SCV Water reconsiders fee, sees things Five Point’s way 

FivePoint’s local offices in Valencia. Jana Adkins/The Signal

The Santa Clarita Valley Water Agency changed course Tuesday, deciding that millions of dollars in “contributed capital” built by a developer would be considered in the retail fee set for its expanding Valencia customer base. 

The decision represents an estimated reduction in cost of about $3.25 million for The Newhall Land and Farming Co., a subsidiary of Five Point Holdings, which could make about 20,000 connections in the area for SCV Water.  

Water officials and an independent ratepayer advocate, who both initially supported not including the developer’s contributions to the existing infrastructure in the rate fee, took time for “additional talks” after receiving a demand letter from the developer June 6.  

The 7-0 vote Tuesday by the water board ends the monthslong dispute and litigation threat between SCV Water and The Newhall Land and Farming Co., after Newhall Land sent a letter hours before the summertime meeting when SCV Water was expected to set developer fees for the region. 

SCV Water took up an 80-minute discussion of the fee question in June, but the issue of resolving the connection fee comes from the legislation that created SCV Water formally in January 2018.  

The law, Senate Bill 634, authored by state Sen. Scott Wilk, R-Santa Clarita, consolidated four local water agencies into Castaic Lake Water Agency and created SCV Water. The CLWA also absorbed Valencia Water Co., which up to that point, had served about 31,350 connections for CLWA in the Valencia Retail Area, a number that’s since grown. 

The bill notes a few important provisos for the handling of the old water agencies, specifically Valencia Water Co.  

The first indicated the debt transfers and assessments were to be completed by 2018. It also states: “if Valencia Water Co. or any other retail water supplier is integrated into the agency, the indebtedness of the retail water supplier that exists immediately before the integration shall be borne by the customers in the area”; and “(SCV Water) may treat the retail divisions as a single unit for purposes of operations and expenses to the extent that it is economically beneficial for the operations of the agency as a whole, but as long as any pre-existing indebtedness of a retail division remains outstanding, that indebtedness shall continue to be allocated to that retail division and paid from that retail division’s rates and charges.” 

The 2018 deadline wasn’t met.  

In a previous interview, SCV Water General Manager Matt Stone didn’t give a specific reason why Valencia Water was the last district reassessed for its rates, but said the need to conduct a number of rate studies after the water agencies combined resulted in the delays.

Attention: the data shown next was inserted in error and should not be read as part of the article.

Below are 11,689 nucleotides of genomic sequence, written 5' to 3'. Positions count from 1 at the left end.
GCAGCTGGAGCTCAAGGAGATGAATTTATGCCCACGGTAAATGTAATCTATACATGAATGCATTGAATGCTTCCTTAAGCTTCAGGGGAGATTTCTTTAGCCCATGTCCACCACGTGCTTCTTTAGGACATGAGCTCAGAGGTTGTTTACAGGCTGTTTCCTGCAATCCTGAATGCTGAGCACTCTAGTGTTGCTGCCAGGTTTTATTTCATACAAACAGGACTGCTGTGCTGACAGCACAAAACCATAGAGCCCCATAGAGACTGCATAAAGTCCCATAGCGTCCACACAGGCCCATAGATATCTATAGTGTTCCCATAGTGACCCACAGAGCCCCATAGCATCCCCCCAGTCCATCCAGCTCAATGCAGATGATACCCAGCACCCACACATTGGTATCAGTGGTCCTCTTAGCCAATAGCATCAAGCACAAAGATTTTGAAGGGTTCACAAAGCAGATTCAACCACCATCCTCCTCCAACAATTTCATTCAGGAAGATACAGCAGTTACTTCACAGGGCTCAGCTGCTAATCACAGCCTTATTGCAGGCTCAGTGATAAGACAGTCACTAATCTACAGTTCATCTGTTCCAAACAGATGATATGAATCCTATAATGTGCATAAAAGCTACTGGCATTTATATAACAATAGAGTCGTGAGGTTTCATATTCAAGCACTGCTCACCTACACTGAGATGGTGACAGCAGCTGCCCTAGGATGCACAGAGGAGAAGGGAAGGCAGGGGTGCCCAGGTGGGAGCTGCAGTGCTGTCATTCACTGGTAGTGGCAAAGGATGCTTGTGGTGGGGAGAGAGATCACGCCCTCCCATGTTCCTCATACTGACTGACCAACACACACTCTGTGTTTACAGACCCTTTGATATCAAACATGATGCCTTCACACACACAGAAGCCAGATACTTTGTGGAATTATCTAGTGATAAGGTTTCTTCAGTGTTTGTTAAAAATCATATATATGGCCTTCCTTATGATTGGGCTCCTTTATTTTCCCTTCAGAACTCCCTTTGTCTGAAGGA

Newhall Land’s letter states the rate study conducted in or around 2021 to justify the fee to the board was flawed, because “the agency is recovering the cost of the roughly $73.8 million purchase price for the water system infrastructure through its water rates,” referring to the purchase price Newhall Land sold for the existing Valencia Water Co. infrastructure it bought in 2012 to CLWA when it first absorbed the agency. 

Five Point believes “the proposed capacity fee was calculated using a flawed and legally questionable methodology that did not account for the tens of millions of dollars’ worth of facilities that Newhall contributed to this agency’s predecessor,” Sandy Sanchez, vice president of Five Point Holdings, told the board in June. 

“Respectfully, we do not believe this board has all the information necessary in order to make an informed and prudent decision,” she told the water board during the discussion in June. 

A letter sent from Five Point cites state laws regarding how an agency must prove the cost of service to recover fees for that service. 

The original fee was expected to cost $25 million for Newhall Land to “buy in” to a system it already helped pay for, according to the letter from the developer. The water agency’s new ask is expected to generate $21.75 million for SCV Water in developer fees over the course of the remaining buildout for the area. The total cost to the agency is $49 million, according to water officials. 

Kevin Strauss, spokesman for SCV Water, wrote Tuesday ahead of the discussion, “SCV Water has considered input from stakeholders and taken time to ensure that any fee established is fair and equitable for current customers and those who we serve in the future.” 

The final difference in the fee adjustment approved was a little over $140 each for the most standard-sized 1-inch connection; however, the amounts add up when the calculations account for tens of thousands of customers.  

SCV Water Agency board member Maria Gutzeit also said it was important to remember that the fee schedules are reevaluated every few years and the situation can also be taken into consideration for SCV Water’s upcoming update of its master plan, which is also on the board’s agenda. The board has also discussed a standardization of the rates paid by local customers. 

Per the law that created the agency, the debts borne by each of the service areas would need to be addressed first.  

“The ratepayer advocate thought it was fair, as did the person who did the rate study,” Gutzeit said, “so I think the bottom line is this brings in more money for capital for our existing Valencia customers, which I think is a win.” 

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